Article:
I had to do it.

I couldn’t just stand by while he hit her, no matter what she done fer a livin’. Mama wouldn’t be happy about me bein’ in that saloon, with the type of folks that frequent there. Fact is, I wouldn’t have been there ‘cept for that’s where the Doc was. Mama ain’t been well these past months and yesterday she took a turn for the worse. Doc was in there, playin out a hand of poker, so all I could do was to go in after him.

I straightened my hat, feelin’ to make sure there weren’t no loose hairs stickin’ out, and through those swinging doors I went. I was heeled, not that I’m any gunfighter, but I can hold my own. The smell of whisky hit me like a wild bull and me wearin’ red. I marched in, not allowin’ myself to be distracted by the gal dancin’ by the pianer or the randy tune fillin’ my ears, and headed straight for Doc’s table to state my business.

I was waiting for Doc to collect up his winin’s when I saw them by the end of the bar. I tried not to stare, but she was awful purty, standin’ there in her red an’ black frills, with her auburn tresses all piled up atop her head, just one little ringlet hangin’ down the side of her face, like an angel. She weren’t no angel though. Mama called women like her “hussies.”

She was talkin’ with a feller who was all duded up, like he was goin’ to some fancy shin-dig, what with his frilly shirt, and his red and gold vest. A gold watch chain hung acrost his middle, connectin’ right to left, and his boots looked to be pure snakeskin. Must of taken a passle full of adlers to cover them big feet o’ his.

I could tell right off they weren’t bein’ too friendly. He grabbed her by the arm, movin’ toward the stairs, and she pulled away, real quick-like. Then he backhanded her and she fell back against the stair railin’. That’s when I had to step in.

I got right straight to the point. No use beatin’ around the bush with such things. I told him that it ain’t right, a man hittin’ a lady like that, but he didn’t take too kindly to it. He told me to mind my business, reaching out for her, as if to draw her to him. I stepped up, puttin’ myself between them.

He breathed his hot, putrid whiskey breath in my face before he threw a right. The wind brushed past my ear, as I ducked out of the way. I may be small in size, but I’m lightnin’ quick. I lashed out with my own right, connecting squarely with his nose. A solid crack of bone breaking echoed through the place, which had suddenly become dead silent.

He went down hard, hitting a table, tipping it over, cards and money scattering every which way. I thought that would be the end of it, so I backed away. But he got up off of the sawdust floor, rising to his feet, and went straight for his gun. ‘Fore I knew it, my pistol was out, the shot ringin’ through my head. His shot scattered woodchips inches from my foot, but mine hit its mark, dead on. I watched the life drain out of his eyes, as he slumped to the floor in a heap.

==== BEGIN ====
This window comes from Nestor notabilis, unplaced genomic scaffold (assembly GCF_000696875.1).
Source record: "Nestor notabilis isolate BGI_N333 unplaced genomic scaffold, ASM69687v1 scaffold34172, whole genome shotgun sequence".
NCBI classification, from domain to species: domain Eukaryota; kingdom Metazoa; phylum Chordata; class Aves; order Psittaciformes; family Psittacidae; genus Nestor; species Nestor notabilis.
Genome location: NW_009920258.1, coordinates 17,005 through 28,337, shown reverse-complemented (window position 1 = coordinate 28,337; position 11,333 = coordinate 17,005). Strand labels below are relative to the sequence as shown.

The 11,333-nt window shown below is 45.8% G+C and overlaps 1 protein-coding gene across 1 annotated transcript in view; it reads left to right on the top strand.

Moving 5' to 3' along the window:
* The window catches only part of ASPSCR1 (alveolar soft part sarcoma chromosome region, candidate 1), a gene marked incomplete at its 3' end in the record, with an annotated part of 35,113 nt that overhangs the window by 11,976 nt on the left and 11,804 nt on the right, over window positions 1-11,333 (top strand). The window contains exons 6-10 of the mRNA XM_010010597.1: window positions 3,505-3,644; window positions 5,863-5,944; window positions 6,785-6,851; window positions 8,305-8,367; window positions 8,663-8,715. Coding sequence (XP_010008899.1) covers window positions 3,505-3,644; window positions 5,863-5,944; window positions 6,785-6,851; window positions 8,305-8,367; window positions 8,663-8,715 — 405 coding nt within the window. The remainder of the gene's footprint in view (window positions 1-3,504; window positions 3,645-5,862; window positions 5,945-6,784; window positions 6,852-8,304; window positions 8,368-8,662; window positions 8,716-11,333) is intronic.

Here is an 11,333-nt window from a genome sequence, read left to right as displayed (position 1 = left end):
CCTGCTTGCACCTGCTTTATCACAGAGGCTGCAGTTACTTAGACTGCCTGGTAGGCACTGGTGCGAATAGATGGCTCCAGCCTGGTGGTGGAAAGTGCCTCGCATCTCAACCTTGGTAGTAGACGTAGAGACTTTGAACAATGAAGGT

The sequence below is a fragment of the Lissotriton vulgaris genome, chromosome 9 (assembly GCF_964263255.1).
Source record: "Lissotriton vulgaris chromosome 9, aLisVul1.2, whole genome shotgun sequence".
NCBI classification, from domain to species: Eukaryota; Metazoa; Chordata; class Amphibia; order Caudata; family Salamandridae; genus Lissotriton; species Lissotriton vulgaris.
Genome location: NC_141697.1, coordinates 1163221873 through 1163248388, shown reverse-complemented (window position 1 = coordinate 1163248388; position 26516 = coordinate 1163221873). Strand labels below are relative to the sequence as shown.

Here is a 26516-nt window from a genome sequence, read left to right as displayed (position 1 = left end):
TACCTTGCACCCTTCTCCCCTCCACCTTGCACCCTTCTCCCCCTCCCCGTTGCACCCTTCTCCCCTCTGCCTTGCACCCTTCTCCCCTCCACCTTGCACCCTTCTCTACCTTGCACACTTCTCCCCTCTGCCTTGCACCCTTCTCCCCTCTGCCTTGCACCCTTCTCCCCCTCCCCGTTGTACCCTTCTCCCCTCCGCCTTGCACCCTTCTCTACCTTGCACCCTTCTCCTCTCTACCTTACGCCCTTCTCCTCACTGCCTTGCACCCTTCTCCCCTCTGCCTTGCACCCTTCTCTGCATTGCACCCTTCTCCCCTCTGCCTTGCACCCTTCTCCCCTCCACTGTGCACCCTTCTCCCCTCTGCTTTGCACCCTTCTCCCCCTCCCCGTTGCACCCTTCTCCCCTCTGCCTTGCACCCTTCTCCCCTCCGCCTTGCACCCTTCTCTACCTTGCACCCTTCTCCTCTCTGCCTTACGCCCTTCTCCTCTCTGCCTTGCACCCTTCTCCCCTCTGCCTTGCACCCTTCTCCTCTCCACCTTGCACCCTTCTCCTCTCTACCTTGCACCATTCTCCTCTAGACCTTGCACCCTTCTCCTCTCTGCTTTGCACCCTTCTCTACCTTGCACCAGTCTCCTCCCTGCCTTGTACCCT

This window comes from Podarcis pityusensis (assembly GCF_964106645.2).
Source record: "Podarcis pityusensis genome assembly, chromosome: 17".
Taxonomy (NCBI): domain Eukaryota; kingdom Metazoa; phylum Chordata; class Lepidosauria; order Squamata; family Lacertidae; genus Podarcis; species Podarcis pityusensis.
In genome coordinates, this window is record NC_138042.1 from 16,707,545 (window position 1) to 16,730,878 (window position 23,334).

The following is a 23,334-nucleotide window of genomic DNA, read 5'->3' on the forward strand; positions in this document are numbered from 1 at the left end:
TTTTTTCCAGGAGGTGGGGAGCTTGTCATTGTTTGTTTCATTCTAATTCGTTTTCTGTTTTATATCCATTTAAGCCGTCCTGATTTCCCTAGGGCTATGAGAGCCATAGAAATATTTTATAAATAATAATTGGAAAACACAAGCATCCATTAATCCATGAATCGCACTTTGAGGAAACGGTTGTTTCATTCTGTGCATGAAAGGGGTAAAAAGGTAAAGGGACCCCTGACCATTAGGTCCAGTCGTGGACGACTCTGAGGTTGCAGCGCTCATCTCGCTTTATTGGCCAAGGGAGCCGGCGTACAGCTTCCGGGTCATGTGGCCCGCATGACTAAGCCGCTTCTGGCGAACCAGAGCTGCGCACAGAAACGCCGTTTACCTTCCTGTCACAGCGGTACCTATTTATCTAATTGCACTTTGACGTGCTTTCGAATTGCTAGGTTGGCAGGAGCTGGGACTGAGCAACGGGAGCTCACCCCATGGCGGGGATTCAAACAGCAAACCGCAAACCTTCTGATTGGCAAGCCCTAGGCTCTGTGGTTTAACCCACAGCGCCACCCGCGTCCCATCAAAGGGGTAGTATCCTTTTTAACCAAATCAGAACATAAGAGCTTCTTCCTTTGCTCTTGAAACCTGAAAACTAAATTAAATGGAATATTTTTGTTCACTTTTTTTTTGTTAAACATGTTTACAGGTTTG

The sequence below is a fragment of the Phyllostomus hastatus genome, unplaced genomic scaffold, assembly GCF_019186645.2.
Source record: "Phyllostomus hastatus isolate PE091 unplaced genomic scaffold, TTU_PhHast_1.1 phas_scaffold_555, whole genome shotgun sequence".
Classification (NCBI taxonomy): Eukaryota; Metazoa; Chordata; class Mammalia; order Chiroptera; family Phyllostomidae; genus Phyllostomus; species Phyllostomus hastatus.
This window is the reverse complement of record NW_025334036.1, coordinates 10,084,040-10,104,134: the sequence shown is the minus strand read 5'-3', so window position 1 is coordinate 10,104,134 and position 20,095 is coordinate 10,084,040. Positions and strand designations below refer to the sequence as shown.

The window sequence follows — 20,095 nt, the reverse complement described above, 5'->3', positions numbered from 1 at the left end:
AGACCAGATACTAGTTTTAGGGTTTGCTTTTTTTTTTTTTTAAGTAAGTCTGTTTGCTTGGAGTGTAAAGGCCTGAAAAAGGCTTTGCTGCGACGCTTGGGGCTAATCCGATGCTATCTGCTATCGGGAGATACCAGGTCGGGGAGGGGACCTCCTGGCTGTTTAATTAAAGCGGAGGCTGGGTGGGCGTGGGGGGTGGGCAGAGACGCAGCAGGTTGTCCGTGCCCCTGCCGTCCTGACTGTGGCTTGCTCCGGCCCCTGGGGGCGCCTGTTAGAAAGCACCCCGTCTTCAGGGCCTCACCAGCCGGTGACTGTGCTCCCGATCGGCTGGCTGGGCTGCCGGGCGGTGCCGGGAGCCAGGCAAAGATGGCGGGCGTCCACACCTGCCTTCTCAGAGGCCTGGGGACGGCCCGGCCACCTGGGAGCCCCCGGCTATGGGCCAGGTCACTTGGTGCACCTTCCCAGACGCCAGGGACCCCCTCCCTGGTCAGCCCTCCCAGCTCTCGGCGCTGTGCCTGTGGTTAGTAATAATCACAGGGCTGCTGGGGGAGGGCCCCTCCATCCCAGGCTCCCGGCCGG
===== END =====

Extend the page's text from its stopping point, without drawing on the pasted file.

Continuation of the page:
Now here I sit, on a rickety cot, with bars on all sides. They’re diggin’ a plot for that feller up on Boot Hill now. They’ll prob’ly make him a wooden cross with his name scorched onto it. I hear talk on the street they’re expectin’ it to be overcast this afternoon when they lay him to rest, which will be a relief for the onlookers. Better to chance a little rain than to stand out there listenin’ to the preacher drawn on in this swelterin’ heat.

I’m not happy about what I done, but anyone can see that I had no choice. Anyone, that is, ‘cept for the Judge, who happens to be the brother of the man I shot. He didn’t take into account that I was a girl, no more than his brother had when he drew on me.

They’re buildin’ a gallows for me, right outside the jail window, where I can watch to be sure it’s done proper. It’s disheartenin’ to watch, but it passes the time. Looks like I’m goin’ to be the first girl to be hung in Colorado territory.

Doc said Mama’s real weak and needs lots a rest. I don’t know what she’ll will do without me bein’ there to take care of her. Doc says she’s awful upset. Mama always said I had a knack fer messin’ things up. I reckon she was right, ‘cause I sure did make a mess of things this time. But no one else was goin’ to step up for that little gal.

I just had to do it.

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—For Kaye Lynne Booth, writing is her passion. Kaye has been a freelance writer for six years, with published work both online and in print. Kaye holds an M.F.A. degree in Creative Writing with an emphasis in genre fiction, and is currently seeking a second emphasis in screenwriting. It is a very strange time indeed when Kaye does not have at least three WIPs going in addition to her schooling and writing for hire. Kaye also maintains a writing blog, “Writing to be Read”, where she publishes things of interest in the literary world.

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    […] or Google+, you may have seen my very recent post announcing that my flash fiction western story, I Had to Do It, has been picked up by Zetetic: A Record of Unusual […]

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